Scientists’ work leads to solutions to many of the most important problems we face, and offers understandings into reality that enrich and expand our lives. With 25 percent of students in America interested in science, technology, engineering and math, and over 7.4 million jobs in these fields as of 2012, progress in the sciences has a growing economic impact on society’s future.
Education and Personal Growth
Scientists discover how we think, learn and solve problems. Teaching students methods of learning based on science can give them the best chances to excel in school, suggests psychology professor Daniel T. Willingham in his article “How Science Can Improve Teaching.” Additionally, discoveries in science regarding overcoming anxiety or depression, healing past traumas, beating addiction, or communicating better in relationships help millions of people every year enjoy a better quality of daily life.
Industries of all types are built on science leading to millions of jobs. Scientists’ work in irrigation, agriculture, technology, communications and travel lead to projects that expand regions and strengthen communities. Chemistry and materials sciences lead to industries that manufacture the array of home, office and personal products we use every day. While technological advancement can make certain jobs obsolete, one product of science alone -- the Internet -- has led to 2.6 jobs created for every one job eliminated, according to a 2011 study by the McKinsey Global Institute.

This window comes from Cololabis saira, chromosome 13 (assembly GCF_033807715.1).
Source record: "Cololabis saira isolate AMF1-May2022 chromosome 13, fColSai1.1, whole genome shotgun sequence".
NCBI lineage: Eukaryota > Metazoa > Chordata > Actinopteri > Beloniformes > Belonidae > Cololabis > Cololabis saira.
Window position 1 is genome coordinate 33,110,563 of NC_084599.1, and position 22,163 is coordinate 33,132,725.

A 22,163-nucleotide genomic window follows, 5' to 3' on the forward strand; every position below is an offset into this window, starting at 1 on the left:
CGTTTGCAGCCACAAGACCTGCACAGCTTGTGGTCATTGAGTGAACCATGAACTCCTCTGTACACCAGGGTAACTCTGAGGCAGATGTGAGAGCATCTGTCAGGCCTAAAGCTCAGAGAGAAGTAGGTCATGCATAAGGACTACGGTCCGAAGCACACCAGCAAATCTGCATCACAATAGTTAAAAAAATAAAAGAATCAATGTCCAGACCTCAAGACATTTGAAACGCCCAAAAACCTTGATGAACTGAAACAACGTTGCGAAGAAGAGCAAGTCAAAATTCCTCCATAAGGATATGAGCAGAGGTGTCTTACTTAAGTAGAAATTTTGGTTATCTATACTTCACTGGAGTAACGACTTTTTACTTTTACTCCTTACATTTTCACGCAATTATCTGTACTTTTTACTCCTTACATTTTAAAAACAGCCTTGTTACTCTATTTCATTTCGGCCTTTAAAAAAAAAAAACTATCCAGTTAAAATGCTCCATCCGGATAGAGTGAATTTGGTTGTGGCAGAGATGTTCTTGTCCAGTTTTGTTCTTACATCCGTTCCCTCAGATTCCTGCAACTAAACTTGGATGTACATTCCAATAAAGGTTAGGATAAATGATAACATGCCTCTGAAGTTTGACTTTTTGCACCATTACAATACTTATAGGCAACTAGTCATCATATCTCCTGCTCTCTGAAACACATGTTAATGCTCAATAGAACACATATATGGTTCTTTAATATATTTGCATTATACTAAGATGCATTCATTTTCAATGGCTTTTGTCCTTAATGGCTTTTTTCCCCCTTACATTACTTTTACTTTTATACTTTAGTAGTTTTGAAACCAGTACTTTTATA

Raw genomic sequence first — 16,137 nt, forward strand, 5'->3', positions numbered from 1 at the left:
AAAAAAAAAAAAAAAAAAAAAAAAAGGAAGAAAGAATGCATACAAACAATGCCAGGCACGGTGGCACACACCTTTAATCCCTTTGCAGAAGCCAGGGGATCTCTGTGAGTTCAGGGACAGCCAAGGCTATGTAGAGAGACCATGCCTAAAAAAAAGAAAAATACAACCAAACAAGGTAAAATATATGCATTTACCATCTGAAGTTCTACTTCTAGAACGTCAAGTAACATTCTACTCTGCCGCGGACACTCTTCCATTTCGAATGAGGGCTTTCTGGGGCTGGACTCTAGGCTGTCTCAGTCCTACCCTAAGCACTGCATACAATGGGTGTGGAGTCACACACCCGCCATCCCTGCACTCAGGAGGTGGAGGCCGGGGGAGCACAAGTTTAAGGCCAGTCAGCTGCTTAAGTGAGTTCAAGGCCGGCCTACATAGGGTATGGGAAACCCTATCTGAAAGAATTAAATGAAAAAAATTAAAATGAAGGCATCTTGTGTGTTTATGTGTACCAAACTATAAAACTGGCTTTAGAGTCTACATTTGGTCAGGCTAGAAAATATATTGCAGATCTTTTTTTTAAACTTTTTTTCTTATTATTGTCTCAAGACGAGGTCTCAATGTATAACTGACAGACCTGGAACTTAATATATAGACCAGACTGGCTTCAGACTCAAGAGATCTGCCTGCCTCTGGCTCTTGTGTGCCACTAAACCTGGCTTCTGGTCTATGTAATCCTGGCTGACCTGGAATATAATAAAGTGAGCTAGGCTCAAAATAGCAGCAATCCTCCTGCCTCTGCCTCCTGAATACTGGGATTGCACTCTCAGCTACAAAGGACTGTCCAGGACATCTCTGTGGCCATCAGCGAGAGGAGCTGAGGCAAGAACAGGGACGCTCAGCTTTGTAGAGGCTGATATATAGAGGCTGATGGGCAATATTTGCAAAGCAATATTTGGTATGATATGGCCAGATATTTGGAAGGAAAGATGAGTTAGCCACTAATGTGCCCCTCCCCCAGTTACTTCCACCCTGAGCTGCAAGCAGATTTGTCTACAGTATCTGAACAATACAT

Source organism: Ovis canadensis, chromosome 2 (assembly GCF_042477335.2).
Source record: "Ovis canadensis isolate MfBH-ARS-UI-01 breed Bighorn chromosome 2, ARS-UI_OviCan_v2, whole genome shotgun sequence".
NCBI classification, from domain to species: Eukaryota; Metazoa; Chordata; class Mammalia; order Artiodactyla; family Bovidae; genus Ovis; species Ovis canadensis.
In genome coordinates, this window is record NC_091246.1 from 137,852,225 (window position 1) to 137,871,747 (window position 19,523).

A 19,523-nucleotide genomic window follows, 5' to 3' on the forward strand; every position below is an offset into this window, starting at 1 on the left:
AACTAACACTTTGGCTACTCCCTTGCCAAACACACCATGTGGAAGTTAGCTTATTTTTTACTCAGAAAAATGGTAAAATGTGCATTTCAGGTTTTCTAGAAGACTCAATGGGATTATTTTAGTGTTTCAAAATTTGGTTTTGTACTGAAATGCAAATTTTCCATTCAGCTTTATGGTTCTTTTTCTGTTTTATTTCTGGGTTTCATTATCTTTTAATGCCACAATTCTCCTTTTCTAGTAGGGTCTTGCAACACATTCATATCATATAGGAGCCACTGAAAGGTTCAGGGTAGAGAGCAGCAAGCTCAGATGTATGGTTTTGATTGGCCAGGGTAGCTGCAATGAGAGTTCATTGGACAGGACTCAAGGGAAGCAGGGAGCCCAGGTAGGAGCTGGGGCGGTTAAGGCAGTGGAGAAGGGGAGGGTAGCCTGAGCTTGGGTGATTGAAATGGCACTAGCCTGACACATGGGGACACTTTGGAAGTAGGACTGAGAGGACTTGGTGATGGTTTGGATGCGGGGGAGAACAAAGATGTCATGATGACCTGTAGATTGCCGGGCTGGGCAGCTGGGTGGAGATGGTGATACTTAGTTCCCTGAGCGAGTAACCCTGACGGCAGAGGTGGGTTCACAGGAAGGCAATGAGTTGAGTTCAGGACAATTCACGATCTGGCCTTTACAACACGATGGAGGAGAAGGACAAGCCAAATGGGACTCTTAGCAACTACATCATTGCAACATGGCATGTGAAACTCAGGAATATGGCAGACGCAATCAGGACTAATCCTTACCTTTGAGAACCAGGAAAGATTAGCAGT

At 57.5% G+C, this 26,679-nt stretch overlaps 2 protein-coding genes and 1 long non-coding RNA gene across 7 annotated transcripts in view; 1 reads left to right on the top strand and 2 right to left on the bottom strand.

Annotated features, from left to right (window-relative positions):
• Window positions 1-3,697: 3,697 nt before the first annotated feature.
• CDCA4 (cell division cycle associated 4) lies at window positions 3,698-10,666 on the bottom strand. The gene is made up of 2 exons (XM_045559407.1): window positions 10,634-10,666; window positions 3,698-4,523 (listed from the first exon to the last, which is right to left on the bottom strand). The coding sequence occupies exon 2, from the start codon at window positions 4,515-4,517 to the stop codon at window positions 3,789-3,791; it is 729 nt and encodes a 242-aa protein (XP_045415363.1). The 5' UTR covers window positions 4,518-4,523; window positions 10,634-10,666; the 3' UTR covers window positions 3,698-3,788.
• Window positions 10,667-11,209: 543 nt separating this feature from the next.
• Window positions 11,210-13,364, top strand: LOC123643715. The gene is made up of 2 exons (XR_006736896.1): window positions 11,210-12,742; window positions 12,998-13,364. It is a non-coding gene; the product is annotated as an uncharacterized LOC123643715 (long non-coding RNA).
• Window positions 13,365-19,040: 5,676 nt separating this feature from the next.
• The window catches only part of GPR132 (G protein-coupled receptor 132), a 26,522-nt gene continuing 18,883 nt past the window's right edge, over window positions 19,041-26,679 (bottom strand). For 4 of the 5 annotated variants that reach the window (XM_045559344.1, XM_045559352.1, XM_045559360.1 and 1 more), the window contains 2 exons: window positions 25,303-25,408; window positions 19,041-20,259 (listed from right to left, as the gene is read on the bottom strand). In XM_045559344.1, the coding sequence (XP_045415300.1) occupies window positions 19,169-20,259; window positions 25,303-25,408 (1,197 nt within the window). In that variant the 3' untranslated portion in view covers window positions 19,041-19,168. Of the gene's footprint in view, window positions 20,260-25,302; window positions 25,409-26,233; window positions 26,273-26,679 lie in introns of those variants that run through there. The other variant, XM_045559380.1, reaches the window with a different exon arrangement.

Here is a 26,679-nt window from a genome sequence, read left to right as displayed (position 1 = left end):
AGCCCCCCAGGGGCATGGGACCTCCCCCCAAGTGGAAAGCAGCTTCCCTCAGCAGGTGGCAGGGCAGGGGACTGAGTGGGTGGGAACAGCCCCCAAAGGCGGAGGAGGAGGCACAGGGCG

Global Problem Solving
Scientists deliver breakthrough solutions and preventative measures for many of society’s troubles. Science leads in the fight to prevent and cure disease, prevent global hunger, clean up the environment and help people live longer. Since 1969, the Union of Concerned Scientists has grown its membership to over 400,000 citizens and scientists, who work together to bring renewable energy sources such as wind and solar into mainstream use. Since 2000, among many achievements, the organization convinced government policymakers to create the Regional Greenhouse Gas Initiative to reduce pollution in seven states and convinced the California Public Utilities Commission to launch the largest solar energy program in the U.S.
Scientists help us create a better world. Scientific research gives people and organizations the instructions to build or use better systems of all kinds. One example of a better system for disabled people is being developed by scientists at the University of Minnesota’s College of Science and Engineering, which will allow physically disabled people to move objects with only the power of thought. In June 2013, the researchers proved the possibility as five test subjects successfully used the thought-power technology to fly a toy helicopter around a gymnasium. Better systems being developed in cyber-security, cloud computing, and next-generation mobile technology can benefit businesses. Scientific contributions in all fields pave the way for us to live and work more healthfully and harmoniously together.
- My College Options and STEMconnector: Where Are the STEM Students? What Are Their Career Interests? Where Are the STEM Jobs?
- Scientific American: How Science Can Improve Teaching: Daniel T. Willingham
- McKinsey Global Institute: Internet Matters: The Net’s Sweeping Impact on Growth, Jobs, and Prosperity
- Union of Concerned Scientists: History of Accomplishments
- Science Daily: Helicopter Takes to the Skies With the Power of Human Thought
- Jason Reed/Ryan McVay/Digital Vision/Getty Images